Price, Psychology and Vegetable Vendor

Marketing is all about understanding consumer psychology and developing marketing stimuli. Learning can often come from unexpected sources. It was quite a revelation to know how small vendors who peddle vegetables build their pricing strategy based on consumer insights.  How different are the following:

One kilogram of orange which gives 9 pieces at Rs 60 and one dozen oranges (12 pieces) at the price of Rs 80

One pav or (1/4 kg) of kilogram of grapes at Rs 40 and one kilogram of grapes at Rs 160

What will be your strategy to attract customers? Would you call out dozen price or kilo price of orange? Would you shout out one pav (¼ kg) price or kilo price of grapes to lure customers in to buying?

One of the often discussed cases of psychological pricing is that of Bata. Bata’s prices are not rounded off to the next rupee rather they always end up at .99 paisa (like Rs 999.99 or 1499.99). This kind of pricing is based on the notion that though there is insignificant objective difference between 1499.99 and 1500 but these two price point have significant effect on consumer psychology.  This odd pricing works by leveraging consumer’s tendency to round off towards the lower end of the price. In above case the price perceptually falls in the band of 1400. The fraction does not allow it to get rounded off to the next category of 1500 hence creates a perception of being economical or cheaper. The essential issue here is what point is referred to while arriving at pricing interpretation. The consumer attention is focused on the lower price point and the fraction does not allow the price to be bracketed with the next level.  Technically the consumer end up paying 1500 but a perception is creation as if the price paid is in the range of 1400.

In the two examples cited above, the vendor lures customers to buy orange by shouting out price for a dozen not a kilo because the price is perceived to be lower.  However when something expensive is sold the price is usually quoted for a pav or ¼ of kg because the kilo price will be perceived to be too high and customers are likely to be driven away. In case of orange a perception of better deal is created by focusing his or her attention towards the generally bought quantity of purchase but in case of grapes the vendor draws attention to lower price.


5 thoughts on “Price, Psychology and Vegetable Vendor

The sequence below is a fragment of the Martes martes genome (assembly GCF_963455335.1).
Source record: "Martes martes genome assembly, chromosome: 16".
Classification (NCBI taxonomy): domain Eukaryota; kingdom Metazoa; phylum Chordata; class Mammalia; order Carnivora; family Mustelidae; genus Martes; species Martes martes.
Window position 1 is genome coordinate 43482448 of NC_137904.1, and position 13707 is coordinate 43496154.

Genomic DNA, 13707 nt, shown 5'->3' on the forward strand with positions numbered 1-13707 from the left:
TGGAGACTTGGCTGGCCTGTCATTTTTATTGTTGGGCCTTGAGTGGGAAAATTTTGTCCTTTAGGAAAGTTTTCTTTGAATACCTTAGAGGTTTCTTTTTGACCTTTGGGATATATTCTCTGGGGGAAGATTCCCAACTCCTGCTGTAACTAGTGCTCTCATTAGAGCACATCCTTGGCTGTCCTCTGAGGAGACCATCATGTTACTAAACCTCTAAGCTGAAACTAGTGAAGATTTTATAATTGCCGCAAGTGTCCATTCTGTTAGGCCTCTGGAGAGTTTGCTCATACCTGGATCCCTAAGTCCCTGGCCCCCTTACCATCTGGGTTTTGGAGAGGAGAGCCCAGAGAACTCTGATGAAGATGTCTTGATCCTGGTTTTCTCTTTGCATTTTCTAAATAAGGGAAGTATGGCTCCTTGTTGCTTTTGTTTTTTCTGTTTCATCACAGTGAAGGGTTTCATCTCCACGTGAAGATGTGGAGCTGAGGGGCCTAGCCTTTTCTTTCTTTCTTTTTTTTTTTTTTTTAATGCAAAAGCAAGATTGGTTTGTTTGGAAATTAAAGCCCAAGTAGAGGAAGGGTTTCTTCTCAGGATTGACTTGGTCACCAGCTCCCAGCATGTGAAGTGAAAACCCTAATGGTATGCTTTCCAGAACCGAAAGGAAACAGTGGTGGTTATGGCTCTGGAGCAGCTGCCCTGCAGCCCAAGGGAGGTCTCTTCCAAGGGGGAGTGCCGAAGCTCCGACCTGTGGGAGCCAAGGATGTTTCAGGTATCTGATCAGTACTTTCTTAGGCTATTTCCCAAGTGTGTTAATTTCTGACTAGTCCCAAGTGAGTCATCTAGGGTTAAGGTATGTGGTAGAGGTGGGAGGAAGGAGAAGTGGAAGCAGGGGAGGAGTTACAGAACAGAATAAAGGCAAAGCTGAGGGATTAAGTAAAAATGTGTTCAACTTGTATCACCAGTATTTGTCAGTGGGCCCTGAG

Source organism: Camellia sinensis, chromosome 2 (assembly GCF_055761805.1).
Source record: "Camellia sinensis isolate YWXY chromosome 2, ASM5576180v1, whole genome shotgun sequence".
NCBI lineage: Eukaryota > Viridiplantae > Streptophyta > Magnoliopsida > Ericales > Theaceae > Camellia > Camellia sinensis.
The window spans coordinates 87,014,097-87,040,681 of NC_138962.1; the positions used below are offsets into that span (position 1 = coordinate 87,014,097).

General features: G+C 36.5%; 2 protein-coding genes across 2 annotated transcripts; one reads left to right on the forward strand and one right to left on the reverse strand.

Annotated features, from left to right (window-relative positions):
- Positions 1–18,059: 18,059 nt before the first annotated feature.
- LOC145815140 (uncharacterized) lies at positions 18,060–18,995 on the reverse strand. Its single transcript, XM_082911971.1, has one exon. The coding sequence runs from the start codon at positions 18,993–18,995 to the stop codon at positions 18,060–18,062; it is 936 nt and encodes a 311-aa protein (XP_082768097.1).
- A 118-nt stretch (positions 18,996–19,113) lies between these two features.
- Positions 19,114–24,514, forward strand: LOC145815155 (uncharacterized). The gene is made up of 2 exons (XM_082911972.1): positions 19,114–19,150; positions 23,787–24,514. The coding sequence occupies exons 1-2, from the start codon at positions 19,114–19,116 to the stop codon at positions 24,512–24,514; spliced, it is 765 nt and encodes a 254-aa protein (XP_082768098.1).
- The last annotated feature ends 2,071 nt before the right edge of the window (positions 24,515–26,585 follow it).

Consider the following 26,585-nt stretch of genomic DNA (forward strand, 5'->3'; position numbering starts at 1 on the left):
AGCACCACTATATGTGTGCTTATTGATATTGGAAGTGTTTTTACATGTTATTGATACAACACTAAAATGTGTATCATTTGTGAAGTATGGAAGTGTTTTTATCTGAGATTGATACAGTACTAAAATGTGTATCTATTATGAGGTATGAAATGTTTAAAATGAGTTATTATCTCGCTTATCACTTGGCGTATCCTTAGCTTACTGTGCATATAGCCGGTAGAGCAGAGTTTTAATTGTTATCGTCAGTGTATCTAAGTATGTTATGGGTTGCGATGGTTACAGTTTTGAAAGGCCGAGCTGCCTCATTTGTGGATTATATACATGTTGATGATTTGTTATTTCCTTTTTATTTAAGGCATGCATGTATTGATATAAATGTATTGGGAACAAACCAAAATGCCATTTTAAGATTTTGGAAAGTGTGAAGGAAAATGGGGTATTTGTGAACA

1. Vegetable vendors quote price per 250 grams where the price per kg is perceived high by the consumer; in case of ,say, potatoes they never quote for anything less than 1 kg. Way back in the 1980s one company in South India discovered the importance of per unit price, this company became the first to introduce low cost sachets for their shampoo range. I do not remember the name of this company but the brand was -‘Chik’. Since then all the great multinationals began following Chik by introducing their own shampoos in sachets. I do not know if the Chik brand still exists. One can surely learn from these small guys, whether small companies with limited operations or vegetable vendors.

  2. sir,
    i can relate a similar insight, where a vendor selling coconuts would not display his price against the various sizes of coconut which he had for sale, but instead wanted his customers to come closer have a look and enquire about the cost. This was done with a clear understanding that a cost displayed seen from a distance may turn away the customer but getting him to come closer and enquire might prompt him to buy the coconuts from him.

  3. I believe marketing is more a game of street vendors than marketing managers. I remember when I was a kid, the samosa wala used to sell 2 rupee samosas although the size was too small. Smartness pays in marketing…

  4. Strange that this psychology plays exactly opposite role in disclosing marks of examination….fractions are always rounded off to next level n not to lower level…eg. if i score 83.65 percent, it will always be rounded off to 85 percent n not even 84 at times 🙂

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